The One Ring: Tactical Setup

Got through setting up our upcoming game of The One Ring last night. It took a really long time, and we didn’t have any bandwidth at the end to actually play at all (other than talk about the fiction in the opening moments). That surprised me at first, because the choices look pretty straightforward and there aren’t any calculations. Just fill in numbers, underline things, write things down.

But of course what I was forgetting was that once you enter the realm of mathematically optimizing packets of fictional capacity, that’s a whole different deal.

On the one hand, I really like the full-throated cooperative spirit that this kind of game encourages: Are all the journey roles covered? Do we have folks that can serve in every combat position? Oh my god how did we forget a healer? Can we hit Encounters with the full range of skills? How can we squeeze the most out of these virtues and rewards? 

It kind of makes me wish there was a similar all-in approach to more drama-driven games, you know? Like: do we have an unreliable shitheel? Is someone handling the role of moral center? Oh my god how did we forget the damaged soul in need of redemption? And so on.

I hope we can extract some decent character play out of these constructs. Some games are better for that than others! But it feels weird, I think, to try and shoehorn characterization into a set of values that represent a group’s best efforts to tackle a range of tactical challenges. Then again I’m not really sold that Tolkien himself was particularly concerned with characterization or tackling the human condition. So, a good fit.

0 thoughts on “The One Ring: Tactical Setup”

  1. It kind of makes me wish there was a similar all-in approach to more drama-driven games, you know?



    Man, I didn’t think they made horrible no-budget fantasy movies like that any more.

    EDIT: Woah, Bai Ling!

  2. I think there are some games built around a specific scenario and characters that provide that, but they’re veeeery specific, like Love in the Time of Seith.

    I find in ongoing PbtA games that I will move myself towards a dramatic role that provides tension. Everybody hates Rothschild? I’m falling in love with him. Everybody’s getting along? I start acting out. We have a PC “bad guy”? I’ll become a “good guy”.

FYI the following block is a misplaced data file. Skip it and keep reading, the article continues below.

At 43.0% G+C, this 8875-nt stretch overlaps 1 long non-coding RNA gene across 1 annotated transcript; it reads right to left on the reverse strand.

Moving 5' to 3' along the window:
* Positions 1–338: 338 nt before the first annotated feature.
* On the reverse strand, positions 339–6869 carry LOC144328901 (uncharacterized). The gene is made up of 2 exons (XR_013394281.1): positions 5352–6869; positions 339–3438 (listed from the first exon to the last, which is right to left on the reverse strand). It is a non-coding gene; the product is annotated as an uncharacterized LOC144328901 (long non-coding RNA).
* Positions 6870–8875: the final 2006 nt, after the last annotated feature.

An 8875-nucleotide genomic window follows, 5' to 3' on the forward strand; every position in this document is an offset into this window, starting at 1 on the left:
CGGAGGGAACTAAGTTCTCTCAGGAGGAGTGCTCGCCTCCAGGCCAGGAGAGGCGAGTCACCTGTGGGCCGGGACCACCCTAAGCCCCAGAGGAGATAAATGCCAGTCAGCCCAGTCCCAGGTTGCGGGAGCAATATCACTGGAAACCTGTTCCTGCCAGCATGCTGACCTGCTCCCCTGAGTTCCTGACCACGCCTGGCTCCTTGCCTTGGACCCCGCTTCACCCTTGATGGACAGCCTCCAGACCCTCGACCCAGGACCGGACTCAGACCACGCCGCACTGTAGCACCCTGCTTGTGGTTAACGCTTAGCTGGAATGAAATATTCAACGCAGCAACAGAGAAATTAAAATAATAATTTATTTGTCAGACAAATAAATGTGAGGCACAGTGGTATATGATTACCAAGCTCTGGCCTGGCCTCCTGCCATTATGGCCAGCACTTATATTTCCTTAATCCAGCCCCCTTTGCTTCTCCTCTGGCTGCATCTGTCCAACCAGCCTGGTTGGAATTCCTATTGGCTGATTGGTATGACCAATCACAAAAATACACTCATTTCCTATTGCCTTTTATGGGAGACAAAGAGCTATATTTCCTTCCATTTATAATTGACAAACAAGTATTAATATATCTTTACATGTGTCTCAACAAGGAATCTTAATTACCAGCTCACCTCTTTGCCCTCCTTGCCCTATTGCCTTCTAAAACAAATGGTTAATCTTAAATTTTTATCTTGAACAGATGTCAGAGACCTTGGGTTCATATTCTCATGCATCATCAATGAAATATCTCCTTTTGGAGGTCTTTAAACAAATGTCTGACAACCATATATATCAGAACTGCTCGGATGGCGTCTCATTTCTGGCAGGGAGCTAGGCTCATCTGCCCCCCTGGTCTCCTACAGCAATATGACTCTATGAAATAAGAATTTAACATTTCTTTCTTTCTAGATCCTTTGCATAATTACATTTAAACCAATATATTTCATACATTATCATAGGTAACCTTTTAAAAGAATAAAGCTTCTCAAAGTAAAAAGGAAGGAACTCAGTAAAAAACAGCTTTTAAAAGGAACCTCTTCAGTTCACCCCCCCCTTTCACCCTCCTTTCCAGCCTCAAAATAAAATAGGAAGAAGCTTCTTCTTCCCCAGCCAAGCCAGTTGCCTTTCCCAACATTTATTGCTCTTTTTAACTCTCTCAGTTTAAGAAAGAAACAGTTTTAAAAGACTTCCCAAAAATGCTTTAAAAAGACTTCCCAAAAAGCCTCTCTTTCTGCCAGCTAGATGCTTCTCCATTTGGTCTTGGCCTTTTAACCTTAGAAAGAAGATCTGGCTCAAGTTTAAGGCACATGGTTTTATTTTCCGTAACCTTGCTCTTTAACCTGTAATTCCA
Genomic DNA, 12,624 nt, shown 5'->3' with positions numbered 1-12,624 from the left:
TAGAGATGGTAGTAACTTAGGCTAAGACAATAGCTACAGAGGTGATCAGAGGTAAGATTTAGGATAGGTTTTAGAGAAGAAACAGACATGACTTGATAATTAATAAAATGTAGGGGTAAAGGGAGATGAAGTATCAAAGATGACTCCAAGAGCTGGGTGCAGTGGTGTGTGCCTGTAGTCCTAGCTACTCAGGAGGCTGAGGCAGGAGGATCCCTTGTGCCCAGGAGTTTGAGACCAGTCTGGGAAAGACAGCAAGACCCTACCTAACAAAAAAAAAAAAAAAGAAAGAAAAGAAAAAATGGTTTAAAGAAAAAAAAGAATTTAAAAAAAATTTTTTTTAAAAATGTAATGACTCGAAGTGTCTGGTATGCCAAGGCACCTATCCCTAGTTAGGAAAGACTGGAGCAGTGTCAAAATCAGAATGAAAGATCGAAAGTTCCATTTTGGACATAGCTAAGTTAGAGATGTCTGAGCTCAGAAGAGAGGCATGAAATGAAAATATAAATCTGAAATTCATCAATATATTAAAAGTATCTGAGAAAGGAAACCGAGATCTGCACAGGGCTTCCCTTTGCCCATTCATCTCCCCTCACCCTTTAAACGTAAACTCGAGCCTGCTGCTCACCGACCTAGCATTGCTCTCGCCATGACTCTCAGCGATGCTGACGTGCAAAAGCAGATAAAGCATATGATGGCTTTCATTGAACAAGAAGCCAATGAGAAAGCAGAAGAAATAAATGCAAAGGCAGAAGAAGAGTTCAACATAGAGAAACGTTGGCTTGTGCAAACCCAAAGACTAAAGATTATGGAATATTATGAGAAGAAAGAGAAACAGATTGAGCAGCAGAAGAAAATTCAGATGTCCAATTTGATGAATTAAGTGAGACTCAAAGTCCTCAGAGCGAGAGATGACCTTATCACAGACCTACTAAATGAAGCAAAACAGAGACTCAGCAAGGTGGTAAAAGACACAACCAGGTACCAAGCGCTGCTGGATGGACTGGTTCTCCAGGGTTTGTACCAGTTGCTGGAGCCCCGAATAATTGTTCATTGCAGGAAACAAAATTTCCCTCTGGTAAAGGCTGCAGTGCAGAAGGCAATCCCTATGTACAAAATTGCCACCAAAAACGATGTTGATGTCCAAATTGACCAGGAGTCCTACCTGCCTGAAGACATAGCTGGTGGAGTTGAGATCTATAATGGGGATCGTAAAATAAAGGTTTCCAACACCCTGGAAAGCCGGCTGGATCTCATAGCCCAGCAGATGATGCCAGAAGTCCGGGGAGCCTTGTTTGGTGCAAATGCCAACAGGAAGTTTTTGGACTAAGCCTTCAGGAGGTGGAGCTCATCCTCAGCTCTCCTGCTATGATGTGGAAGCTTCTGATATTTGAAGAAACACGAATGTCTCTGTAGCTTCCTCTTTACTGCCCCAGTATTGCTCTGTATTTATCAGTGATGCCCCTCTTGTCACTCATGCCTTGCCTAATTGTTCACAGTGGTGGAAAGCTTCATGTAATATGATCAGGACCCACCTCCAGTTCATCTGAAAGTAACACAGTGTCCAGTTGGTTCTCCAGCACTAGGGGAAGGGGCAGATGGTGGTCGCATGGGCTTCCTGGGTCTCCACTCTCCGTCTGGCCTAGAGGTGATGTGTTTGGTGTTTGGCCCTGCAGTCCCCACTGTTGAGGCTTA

3. So when we played Mutant and I pointed at your R-Map and said “that’s like half of doing a Danish Freeform scenario?”

    The thing about “do we have our broken soul in need of redemption” is like, the other half.

    Congrats, go to Fastaval next year and win an Otto.

  4. I’ve only played Apocalypse World once, but I found myself doing the Hx like that. Everybody likes this guy? Fine, we hate each other’s guts.
    Wound up giving everyone a lot of Hx that they could use against my character, but that’s sort of the point, right?
    Keep us posted on TOR! 😀

  5. Aaron Griffin I think you need to direct that question to Brand Robins. He’s got a better grasp of what all is covered by Jung. Or is that Campbell? I get them confused.

  6. That kind of group skill spread optimization makes sense as something that could grow organically out of adventuring with a small group over an extended period of time — when we hit a challenge we can’t cover, someone (or maybe a synergy of someones) develop techniques for handling it.

    To do that for story roles, it strikes me that you need similar “story scene challenges,” noting that the failure case isn’t “we don’t defeat the scene” but “dramatic hook comes up, but interplay is boring” which is kinda-sorta the opposite.

  7. I wonder if all you really need is conflict. Good stories are about conflict, so as long as your group of characters have conflicting goals, you’re good. That nature of the characters’ desires simply defines the kind of conflict you’re going to see in play, at least at the outset.

  8. Someday I’ll position myself like Timothy Ferriss and do a series of essays about The Four Hour Human Rights Intersectionalist and The Four Hour Bhagavad Gita Scholar and see if I can’t get myself firebombed from Canuckistan.

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